Although the invention has been described in detail in the foregoing for the purpose of illustration, it is to be understood that such detail is solely for that purpose and that variations can be made therein by those skilled in the art without departing from the spirit and scope of the invention except as it may be limited by the claims.

Claims (23)

What is claimed is:
1. A modified form of the dyestuff Color Index Acid Blue 324 selected from the group consisting of a form displaying very strong to moderately strong Debye-Scherrer X-ray diffraction pattern reflections representative of d-spacings at approximately 14.0; 6.8; 5.7; 5.4; 4.6; 4.5; 3.75 and 3.29 angstroms and one displaying such reflections only representative of d-spacings at approximately 14.2 and 4.6 angstroms.
2. A modified form of the dyestuff Color Index Acid Blue 324 selected from the group consisting of one displaying a solids content in excess of about 80 wt. % on filtration from an aqueous medium in which it is slurried and one displaying a solids content between about 60 and 80 wt. %.
3. A form of the dyestuff of the following structural formula: ##STR2## which displays very strong to moderately strong Debye-Scherrer X-ray diffraction pattern reflections representative of d-spacings at approximately 14.0; 6.8; 5.7; 5.4; 4.6; 4.5; 3.75; and 3.29 angstroms.
4. A form of the dyestuff of the following structural formula: ##STR3## which is characterized by the X-ray diffraction pattern of FIG. 1.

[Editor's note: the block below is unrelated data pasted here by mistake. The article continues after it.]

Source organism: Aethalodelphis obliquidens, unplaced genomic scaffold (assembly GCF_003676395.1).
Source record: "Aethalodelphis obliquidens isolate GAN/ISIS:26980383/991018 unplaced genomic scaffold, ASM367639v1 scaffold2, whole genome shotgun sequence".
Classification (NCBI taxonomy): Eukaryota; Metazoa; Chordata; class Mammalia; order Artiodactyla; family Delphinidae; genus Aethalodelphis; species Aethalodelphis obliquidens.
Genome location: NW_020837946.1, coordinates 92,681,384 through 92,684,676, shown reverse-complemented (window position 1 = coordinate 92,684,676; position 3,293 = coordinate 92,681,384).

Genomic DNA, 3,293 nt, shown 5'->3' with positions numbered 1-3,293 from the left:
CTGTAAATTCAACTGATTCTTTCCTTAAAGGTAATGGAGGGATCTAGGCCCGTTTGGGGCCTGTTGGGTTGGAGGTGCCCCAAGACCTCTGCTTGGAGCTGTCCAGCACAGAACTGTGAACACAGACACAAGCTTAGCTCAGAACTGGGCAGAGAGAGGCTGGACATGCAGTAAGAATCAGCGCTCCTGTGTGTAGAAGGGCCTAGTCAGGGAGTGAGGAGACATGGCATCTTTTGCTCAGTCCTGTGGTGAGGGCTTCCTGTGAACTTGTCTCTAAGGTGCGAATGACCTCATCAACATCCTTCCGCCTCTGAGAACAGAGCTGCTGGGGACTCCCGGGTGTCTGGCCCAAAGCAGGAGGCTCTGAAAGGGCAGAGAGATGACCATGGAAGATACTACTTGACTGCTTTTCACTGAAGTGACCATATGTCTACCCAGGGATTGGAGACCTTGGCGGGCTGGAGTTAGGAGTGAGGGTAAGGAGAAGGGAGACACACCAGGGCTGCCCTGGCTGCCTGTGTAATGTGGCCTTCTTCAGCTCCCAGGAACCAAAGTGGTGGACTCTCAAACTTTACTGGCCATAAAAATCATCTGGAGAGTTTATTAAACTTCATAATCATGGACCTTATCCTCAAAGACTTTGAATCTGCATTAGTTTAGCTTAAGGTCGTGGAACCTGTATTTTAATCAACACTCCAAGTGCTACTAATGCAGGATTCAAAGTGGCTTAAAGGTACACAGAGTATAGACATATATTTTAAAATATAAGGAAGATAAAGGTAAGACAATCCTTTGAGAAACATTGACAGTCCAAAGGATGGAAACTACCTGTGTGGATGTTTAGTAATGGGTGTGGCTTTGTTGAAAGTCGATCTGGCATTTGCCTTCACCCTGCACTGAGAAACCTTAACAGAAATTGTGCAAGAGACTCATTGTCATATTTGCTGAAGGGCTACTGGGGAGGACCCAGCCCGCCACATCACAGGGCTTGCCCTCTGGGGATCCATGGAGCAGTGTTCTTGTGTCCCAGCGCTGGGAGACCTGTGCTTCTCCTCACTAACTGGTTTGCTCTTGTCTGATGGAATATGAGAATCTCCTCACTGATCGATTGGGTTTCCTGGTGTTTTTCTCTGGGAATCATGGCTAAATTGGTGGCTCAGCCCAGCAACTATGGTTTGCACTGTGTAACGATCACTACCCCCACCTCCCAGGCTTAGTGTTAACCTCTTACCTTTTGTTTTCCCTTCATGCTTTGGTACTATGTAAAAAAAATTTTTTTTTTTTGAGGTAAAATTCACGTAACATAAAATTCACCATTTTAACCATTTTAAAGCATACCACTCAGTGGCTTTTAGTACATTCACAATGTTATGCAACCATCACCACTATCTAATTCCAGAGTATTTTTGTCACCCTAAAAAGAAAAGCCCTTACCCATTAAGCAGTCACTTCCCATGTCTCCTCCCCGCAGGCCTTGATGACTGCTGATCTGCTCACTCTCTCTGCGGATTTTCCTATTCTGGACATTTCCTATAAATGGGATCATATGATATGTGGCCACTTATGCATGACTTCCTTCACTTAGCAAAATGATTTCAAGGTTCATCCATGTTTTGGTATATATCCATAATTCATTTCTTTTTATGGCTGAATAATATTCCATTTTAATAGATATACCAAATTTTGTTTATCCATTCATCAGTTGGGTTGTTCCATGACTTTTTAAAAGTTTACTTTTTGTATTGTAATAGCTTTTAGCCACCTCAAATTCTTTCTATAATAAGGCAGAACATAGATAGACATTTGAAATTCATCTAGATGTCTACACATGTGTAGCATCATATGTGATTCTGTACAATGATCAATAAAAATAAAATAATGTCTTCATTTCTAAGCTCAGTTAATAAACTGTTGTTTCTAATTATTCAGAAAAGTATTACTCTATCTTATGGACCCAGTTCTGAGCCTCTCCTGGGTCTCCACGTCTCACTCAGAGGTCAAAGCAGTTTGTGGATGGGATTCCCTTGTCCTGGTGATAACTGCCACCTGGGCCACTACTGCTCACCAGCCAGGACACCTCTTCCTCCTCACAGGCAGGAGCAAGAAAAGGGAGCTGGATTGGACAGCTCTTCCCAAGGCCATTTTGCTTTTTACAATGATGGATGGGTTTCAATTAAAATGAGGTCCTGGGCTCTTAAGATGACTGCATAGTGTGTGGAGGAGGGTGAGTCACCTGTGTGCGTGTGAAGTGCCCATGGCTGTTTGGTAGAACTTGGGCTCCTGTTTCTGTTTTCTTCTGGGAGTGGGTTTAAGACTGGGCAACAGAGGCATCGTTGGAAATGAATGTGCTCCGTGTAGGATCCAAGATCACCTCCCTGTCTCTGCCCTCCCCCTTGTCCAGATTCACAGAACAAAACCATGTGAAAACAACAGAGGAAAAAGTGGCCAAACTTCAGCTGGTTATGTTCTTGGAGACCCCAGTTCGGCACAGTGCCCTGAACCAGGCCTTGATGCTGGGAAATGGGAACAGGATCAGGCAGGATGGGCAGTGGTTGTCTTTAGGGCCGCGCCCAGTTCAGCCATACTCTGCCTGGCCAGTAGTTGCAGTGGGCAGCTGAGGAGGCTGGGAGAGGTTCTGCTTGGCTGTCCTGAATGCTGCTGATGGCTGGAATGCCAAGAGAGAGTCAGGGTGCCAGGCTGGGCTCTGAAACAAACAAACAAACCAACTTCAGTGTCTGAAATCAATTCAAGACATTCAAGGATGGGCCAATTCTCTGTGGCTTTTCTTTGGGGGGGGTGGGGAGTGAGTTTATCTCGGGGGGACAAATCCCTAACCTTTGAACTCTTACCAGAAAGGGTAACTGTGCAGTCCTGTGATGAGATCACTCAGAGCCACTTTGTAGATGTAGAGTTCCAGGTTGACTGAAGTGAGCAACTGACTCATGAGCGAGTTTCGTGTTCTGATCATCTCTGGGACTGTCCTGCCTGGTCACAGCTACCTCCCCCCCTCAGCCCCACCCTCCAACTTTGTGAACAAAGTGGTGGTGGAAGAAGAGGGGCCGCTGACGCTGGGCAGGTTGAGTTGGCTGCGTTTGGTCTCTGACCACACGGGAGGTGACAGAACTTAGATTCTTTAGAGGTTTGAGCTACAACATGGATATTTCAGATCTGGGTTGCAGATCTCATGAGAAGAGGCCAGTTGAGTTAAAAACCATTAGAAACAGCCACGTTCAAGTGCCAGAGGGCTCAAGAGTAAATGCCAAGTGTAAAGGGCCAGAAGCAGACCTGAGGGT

5. A form of the dyestuff Color Index Acid Blue 324 which displays a solids content in excess of 80 wt. % upon filtration from an aqueous medium in which it is slurried.
6. A form of the dyestuff Color Index Acid Blue 324 which can be dispersed at a 30 wt. % solids level into an aqueous medium without causing the room temperature viscosity at 12 rpm of the dispersion to exceed about 100 cps.
7. The form of the dyestuff Color Index Acid Blue 324 which is obtained by subjecting the dyestuff in the form of sharp thin needles to a temperature in excess of 97° C. in an aqueous medium having a pH of 7 or greater which also contains a material which reduces the surface tension between the dyestuff and the aqueous medium with the weight ratio of this material to the dyestuff being greater than about 0.05 until the dyestuff is in the form of sharp edged parallelograms.
8. A process for producing an improved form of the dyestuff of the structural formula ##STR4## comprising slurrying it in an aqueous medium which has a pH in excess of about 6.0 and which also contains a material which reduces the surface tension between the organic dyestuff phase and the aqueous medium with the weight ratio of this material to the dyestuff being greater than about 0.05 and maintaining this slurry at a temperature in excess of about 97° C. until the dyestuff is in the form of sharp edged parallelograms.
9. The process of claim 8 wherein the surface tension reducing material is a surfactant or dispersant.
10. The process of claim 9 wherein the dispersant or surfactant is anionic.
11. The process of claim 10 wherein the dispersant is a sodium lignin sulphonate.
12. The process of claim 8 wherein the slurry is held at reflux until the improved form is obtained.
13. The process of claim 8 wherein the pH of the aqueous medium is greater than about 7.0.
14. The process of claim 13 wherein the pH of the aqueous medium is between about 7 and 10.
15. The process of claim 8 wherein the weight ratio of surface tension reducing material to dyestuff is at least about 0.08.